The Turnkey Independent Model is going to be the closest thing to what you have now. It offers the highest level of advisor support with the least amount of responsibility. Most places offer up-front transition dollars, back office support, compliance, staffing, and more. While self-branding is generally allowed in this model, you are still an employee with a W-2.

There’s some freedom and flexibility when it comes to decision-making, but you do not own your client book of business. Therefore, you are not entitled to broker any sort of deals for yourself on the open market. The Turnkey Independent Model is best suited for advisors who want more freedom than they currently have but are not interested in being true business owners.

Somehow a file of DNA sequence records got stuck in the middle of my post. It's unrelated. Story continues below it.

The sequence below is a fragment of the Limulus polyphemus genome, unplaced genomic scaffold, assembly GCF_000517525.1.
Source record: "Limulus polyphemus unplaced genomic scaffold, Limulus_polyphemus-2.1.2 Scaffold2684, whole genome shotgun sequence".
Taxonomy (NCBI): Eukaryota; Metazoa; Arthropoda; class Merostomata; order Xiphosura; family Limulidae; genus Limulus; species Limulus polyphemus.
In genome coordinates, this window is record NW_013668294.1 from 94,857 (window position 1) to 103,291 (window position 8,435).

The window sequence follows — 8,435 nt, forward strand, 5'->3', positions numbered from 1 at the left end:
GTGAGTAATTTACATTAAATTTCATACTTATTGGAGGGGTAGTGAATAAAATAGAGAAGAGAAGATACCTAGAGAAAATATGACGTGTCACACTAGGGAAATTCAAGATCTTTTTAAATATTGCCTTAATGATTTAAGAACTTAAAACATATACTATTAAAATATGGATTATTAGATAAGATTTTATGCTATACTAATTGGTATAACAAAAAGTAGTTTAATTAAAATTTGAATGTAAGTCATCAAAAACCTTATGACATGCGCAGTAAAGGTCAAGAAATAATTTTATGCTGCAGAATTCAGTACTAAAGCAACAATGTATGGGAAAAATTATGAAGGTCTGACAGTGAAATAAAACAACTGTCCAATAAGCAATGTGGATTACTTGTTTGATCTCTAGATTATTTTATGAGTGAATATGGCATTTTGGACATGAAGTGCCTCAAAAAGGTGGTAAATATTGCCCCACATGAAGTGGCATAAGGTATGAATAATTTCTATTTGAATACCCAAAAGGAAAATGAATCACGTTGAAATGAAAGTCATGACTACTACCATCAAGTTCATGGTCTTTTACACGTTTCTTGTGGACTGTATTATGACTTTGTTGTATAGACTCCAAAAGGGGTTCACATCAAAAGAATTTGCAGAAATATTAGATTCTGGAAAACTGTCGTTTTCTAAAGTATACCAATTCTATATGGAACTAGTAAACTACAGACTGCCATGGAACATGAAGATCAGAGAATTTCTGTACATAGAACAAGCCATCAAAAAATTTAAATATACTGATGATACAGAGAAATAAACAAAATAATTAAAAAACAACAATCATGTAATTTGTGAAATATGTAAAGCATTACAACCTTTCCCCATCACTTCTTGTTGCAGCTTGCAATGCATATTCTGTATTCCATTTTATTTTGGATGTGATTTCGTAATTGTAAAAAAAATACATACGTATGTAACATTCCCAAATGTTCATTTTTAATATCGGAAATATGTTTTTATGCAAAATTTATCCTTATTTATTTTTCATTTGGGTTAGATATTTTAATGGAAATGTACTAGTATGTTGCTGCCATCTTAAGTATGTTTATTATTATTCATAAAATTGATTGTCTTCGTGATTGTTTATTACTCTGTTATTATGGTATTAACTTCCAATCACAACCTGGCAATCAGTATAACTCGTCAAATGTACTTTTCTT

Independent Broker Dealer (IBD) Model

The Independent Broker Dealer (IBD) Model still offers advisors a high level of support, but it comes with more responsibility. Some things often provided by the broker dealer are back office support, research, and limited compliance. Advisors are considered 1099 self-employed and may brand themselves however they’d like. In some cases, independent offices exist that advisors can join.

Unlike the Turnkey Independent Model and most wirehouses, IBDs need to provide their own staff, accounting, HR, and payroll. If not joining an existing office, real estate, office furnishings, and other overhead costs are added to the list. The IBD Model is best suited for advisors looking for complete autonomy backed by a reputable establishment.

Registered Investment Advisor (RIA) Model

The Registered Investment Advisor (RIA) Model is the model with the least support. Virtually every aspect of the business is the responsibility of the advisor. While that sounds daunting, it is, by far, the model that can be truly considered “independent”. RIAs have complete control and can charge for additional client services. Some companies offer financial planning, estate planning, tax preparation, or insurance options.